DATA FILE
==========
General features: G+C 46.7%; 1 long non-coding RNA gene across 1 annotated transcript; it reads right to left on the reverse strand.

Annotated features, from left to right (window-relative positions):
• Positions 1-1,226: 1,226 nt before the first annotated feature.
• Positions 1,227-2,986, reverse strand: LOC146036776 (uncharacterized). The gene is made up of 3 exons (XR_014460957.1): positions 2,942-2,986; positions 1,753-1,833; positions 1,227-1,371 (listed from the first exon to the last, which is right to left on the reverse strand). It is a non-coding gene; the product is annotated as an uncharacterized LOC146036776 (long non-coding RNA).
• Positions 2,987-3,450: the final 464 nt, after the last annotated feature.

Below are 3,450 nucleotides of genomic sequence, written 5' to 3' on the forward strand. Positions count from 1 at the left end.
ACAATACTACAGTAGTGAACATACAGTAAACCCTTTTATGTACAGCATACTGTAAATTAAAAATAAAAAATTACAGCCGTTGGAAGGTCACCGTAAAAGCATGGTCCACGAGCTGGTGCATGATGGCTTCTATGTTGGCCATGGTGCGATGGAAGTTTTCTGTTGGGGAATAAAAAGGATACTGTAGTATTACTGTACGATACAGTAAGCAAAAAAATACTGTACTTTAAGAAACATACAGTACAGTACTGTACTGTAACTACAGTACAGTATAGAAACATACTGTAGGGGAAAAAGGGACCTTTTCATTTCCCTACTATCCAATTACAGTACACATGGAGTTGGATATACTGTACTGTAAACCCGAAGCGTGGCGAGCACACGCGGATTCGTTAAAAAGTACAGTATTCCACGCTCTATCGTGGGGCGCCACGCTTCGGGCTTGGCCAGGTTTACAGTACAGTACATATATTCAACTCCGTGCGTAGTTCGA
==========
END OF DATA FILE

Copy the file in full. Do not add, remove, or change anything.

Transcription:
General features: G+C 46.7%; 1 long non-coding RNA gene across 1 annotated transcript; it reads right to left on the reverse strand.

Annotated features, from left to right (window-relative positions):
• Positions 1-1,226: 1,226 nt before the first annotated feature.
• Positions 1,227-2,986, reverse strand: LOC146036776 (uncharacterized). The gene is made up of 3 exons (XR_014460957.1): positions 2,942-2,986; positions 1,753-1,833; positions 1,227-1,371 (listed from the first exon to the last, which is right to left on the reverse strand). It is a non-coding gene; the product is annotated as an uncharacterized LOC146036776 (long non-coding RNA).
• Positions 2,987-3,450: the final 464 nt, after the last annotated feature.

Below are 3,450 nucleotides of genomic sequence, written 5' to 3' on the forward strand. Positions count from 1 at the left end.
ACAATACTACAGTAGTGAACATACAGTAAACCCTTTTATGTACAGCATACTGTAAATTAAAAATAAAAAATTACAGCCGTTGGAAGGTCACCGTAAAAGCATGGTCCACGAGCTGGTGCATGATGGCTTCTATGTTGGCCATGGTGCGATGGAAGTTTTCTGTTGGGGAATAAAAAGGATACTGTAGTATTACTGTACGATACAGTAAGCAAAAAAATACTGTACTTTAAGAAACATACAGTACAGTACTGTACTGTAACTACAGTACAGTATAGAAACATACTGTAGGGGAAAAAGGGACCTTTTCATTTCCCTACTATCCAATTACAGTACACATGGAGTTGGATATACTGTACTGTAAACCCGAAGCGTGGCGAGCACACGCGGATTCGTTAAAAAGTACAGTATTCCACGCTCTATCGTGGGGCGCCACGCTTCGGGCTTGGCCAGGTTTACAGTACAGTACATATATTCAACTCCGTGCGTAGTTCGA